Exploring a Causal Relationship between Vertical and Horizontal Trust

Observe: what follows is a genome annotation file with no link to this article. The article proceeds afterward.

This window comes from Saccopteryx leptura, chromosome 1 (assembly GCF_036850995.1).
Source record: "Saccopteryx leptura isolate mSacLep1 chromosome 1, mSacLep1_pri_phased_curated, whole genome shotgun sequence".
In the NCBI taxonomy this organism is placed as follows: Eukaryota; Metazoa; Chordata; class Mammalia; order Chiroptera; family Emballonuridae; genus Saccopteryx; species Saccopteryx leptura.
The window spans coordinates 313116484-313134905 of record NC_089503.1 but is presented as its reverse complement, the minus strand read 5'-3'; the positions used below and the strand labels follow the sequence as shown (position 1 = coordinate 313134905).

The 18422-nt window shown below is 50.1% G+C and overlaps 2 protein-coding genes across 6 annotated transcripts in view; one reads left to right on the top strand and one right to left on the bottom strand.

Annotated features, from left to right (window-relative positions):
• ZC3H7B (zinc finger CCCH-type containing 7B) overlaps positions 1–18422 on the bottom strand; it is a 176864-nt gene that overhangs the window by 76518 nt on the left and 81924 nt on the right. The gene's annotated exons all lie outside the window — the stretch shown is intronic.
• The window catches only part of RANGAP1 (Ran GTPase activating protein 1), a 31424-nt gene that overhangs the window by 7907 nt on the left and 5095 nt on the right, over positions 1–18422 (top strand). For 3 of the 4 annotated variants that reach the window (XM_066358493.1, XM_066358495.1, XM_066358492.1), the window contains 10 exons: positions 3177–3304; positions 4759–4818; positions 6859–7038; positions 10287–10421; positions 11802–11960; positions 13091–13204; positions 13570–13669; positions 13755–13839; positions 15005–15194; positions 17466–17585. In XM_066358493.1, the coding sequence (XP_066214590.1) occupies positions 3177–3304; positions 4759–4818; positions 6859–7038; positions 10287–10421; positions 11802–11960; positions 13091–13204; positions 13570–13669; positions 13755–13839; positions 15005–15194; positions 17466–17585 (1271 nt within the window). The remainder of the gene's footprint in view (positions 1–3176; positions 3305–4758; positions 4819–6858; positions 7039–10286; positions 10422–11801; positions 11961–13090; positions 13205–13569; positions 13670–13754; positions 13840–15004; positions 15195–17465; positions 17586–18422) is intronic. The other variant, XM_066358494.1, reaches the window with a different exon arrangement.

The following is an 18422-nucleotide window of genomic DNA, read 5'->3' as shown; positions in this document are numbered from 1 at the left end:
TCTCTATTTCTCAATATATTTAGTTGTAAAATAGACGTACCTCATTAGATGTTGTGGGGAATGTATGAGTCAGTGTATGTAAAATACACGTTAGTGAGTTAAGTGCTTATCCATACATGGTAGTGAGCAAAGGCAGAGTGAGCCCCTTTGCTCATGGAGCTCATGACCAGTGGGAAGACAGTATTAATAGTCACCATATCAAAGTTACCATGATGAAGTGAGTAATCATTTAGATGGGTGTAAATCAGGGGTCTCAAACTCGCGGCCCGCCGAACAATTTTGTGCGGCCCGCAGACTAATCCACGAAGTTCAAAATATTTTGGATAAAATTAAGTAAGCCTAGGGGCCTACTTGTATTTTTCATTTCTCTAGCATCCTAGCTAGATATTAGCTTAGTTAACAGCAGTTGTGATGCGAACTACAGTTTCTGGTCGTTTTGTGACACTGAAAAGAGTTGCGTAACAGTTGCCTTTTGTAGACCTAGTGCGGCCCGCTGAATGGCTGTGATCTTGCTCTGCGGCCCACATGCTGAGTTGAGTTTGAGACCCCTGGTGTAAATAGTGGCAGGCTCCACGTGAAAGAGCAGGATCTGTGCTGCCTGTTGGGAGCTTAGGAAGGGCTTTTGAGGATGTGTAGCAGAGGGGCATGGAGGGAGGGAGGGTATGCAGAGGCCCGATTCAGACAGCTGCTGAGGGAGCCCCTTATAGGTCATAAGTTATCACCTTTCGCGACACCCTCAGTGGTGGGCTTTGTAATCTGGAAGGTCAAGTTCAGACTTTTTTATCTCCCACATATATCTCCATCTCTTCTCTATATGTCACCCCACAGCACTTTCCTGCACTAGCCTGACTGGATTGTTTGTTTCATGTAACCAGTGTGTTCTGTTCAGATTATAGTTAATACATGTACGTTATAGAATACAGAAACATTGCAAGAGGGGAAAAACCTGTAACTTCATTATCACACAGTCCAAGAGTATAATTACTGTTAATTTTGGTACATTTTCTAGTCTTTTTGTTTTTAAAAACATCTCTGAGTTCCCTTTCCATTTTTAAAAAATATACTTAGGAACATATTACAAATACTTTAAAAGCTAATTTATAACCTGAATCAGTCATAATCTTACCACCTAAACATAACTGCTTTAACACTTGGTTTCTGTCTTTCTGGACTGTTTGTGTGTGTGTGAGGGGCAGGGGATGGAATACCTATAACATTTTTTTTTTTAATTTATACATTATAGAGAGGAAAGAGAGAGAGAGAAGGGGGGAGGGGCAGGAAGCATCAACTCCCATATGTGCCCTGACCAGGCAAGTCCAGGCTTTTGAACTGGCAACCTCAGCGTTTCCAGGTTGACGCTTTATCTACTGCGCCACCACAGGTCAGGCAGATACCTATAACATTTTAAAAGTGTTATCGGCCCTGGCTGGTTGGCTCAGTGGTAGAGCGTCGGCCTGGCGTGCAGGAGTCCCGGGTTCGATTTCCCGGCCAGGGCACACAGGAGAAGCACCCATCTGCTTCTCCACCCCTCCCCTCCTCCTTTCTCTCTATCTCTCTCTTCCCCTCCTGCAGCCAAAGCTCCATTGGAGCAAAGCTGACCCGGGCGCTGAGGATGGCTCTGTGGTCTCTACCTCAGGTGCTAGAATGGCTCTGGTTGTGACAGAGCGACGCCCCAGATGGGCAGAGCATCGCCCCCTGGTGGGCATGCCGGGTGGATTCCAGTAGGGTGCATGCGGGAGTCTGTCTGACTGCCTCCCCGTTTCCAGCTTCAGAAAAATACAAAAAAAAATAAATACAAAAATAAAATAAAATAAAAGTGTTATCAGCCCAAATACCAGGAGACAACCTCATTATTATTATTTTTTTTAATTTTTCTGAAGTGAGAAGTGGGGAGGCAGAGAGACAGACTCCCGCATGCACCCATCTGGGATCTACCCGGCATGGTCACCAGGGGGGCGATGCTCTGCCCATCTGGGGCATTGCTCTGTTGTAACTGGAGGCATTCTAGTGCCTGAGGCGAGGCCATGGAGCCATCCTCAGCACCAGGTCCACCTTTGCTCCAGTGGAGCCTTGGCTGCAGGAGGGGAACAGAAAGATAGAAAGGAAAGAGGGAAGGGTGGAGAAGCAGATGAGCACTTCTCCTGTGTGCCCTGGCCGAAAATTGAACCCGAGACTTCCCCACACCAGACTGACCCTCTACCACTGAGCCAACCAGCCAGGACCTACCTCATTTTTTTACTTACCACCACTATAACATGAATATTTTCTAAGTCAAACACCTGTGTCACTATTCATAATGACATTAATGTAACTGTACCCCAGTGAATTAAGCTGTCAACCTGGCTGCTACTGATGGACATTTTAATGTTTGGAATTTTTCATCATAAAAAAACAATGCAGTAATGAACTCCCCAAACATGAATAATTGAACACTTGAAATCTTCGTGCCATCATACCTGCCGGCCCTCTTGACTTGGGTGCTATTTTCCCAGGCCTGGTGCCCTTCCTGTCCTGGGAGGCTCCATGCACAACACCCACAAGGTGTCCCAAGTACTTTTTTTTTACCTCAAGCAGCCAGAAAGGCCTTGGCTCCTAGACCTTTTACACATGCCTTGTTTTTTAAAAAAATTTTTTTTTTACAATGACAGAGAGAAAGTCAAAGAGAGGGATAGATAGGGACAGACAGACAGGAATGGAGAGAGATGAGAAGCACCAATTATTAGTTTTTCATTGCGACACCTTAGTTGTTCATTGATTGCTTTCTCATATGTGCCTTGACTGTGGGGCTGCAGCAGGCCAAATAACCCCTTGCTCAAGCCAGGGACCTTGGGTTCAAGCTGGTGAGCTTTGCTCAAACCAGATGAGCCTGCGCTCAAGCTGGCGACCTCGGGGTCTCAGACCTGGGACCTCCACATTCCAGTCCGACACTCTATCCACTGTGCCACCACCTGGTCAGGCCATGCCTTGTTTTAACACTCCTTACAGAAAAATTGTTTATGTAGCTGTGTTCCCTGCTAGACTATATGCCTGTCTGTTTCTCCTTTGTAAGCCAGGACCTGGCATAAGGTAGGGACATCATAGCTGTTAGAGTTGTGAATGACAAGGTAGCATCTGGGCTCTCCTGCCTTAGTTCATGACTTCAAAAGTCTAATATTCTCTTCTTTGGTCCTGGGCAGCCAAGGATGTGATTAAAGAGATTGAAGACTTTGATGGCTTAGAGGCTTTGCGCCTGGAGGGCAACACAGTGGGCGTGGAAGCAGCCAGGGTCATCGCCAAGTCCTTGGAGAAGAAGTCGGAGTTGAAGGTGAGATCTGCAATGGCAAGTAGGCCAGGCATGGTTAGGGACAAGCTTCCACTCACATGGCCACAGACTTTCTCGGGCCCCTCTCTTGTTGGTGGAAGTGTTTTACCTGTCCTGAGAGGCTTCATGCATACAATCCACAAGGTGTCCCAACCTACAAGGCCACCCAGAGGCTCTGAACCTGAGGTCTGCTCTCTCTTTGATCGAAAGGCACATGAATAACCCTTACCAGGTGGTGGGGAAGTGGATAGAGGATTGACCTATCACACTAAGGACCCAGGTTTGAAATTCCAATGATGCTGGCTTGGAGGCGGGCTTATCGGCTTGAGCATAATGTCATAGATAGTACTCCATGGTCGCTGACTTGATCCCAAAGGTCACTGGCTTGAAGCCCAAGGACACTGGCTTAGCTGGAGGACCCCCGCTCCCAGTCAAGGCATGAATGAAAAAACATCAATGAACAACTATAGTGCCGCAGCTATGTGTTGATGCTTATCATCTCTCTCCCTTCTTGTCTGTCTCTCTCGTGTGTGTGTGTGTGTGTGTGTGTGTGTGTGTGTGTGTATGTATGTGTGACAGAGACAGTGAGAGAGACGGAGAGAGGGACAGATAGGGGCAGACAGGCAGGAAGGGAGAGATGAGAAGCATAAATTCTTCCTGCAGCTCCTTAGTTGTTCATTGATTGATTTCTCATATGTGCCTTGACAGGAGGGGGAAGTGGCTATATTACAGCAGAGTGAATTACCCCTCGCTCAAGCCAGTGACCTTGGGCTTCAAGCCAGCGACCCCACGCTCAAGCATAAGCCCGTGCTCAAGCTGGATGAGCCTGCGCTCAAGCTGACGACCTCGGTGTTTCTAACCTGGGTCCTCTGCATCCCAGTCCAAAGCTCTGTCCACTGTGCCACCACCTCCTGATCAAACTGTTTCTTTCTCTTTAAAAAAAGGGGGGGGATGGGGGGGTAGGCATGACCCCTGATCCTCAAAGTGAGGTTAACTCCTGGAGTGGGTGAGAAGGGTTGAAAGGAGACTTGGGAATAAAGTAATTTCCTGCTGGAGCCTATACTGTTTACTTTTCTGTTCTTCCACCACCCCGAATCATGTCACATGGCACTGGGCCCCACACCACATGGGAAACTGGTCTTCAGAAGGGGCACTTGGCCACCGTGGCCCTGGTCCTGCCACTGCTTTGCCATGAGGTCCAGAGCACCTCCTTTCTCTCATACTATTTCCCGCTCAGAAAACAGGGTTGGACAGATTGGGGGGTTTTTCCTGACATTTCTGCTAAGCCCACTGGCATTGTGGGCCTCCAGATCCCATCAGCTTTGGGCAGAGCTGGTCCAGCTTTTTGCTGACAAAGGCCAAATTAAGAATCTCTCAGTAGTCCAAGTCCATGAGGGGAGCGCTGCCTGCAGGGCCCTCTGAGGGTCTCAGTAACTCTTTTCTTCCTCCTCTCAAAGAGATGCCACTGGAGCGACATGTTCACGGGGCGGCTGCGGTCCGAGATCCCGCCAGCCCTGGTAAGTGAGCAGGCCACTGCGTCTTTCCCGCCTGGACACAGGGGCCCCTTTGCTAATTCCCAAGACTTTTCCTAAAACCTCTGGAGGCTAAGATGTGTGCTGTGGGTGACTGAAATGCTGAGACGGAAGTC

Three experiments investigating how a possible causal relationship works between vertical trust (i.e., trust in authorities) and horizontal trust (i.e., trust in others) are reported. In Experiment 1, 40 undergraduate students read and responded to several scenarios describing fictitious events in a foreign society. Based on their effects on trust, the scenarios were hypothesized to be grouped into the following four categories; positive effects on vertical trust, negative effects on vertical trust, positive effects on horizontal trust, and negative effects on horizontal trust. In different participant groups, subsequent to each scenario, participants’ levels of vertical or horizontal trust were assessed. As hypothesized, different scenarios had reliable effects on the two forms of trust. In Experiment 2, 64 undergraduates read the most effective scenarios from Experiment 1 and responded to how participants’ levels of vertical and horizontal trust were affected by the scenarios. Results supported the hypothesized causal relationship from vertical to horizontal trust when trust levels were decreased, but not when trust levels were increased. Results of Experiment 3, where another 48 undergraduates participated, verified that the strength of the causal effect of vertical trust on horizontal trust depends on whether trust is increased or decreased. In conclusion, the results from the three experiments indicate that increased vertical trust has positive effects on horizontal trust, decreased vertical trust has smaller negative effects on horizontal trust, and horizontal trust has no effects on vertical trust.
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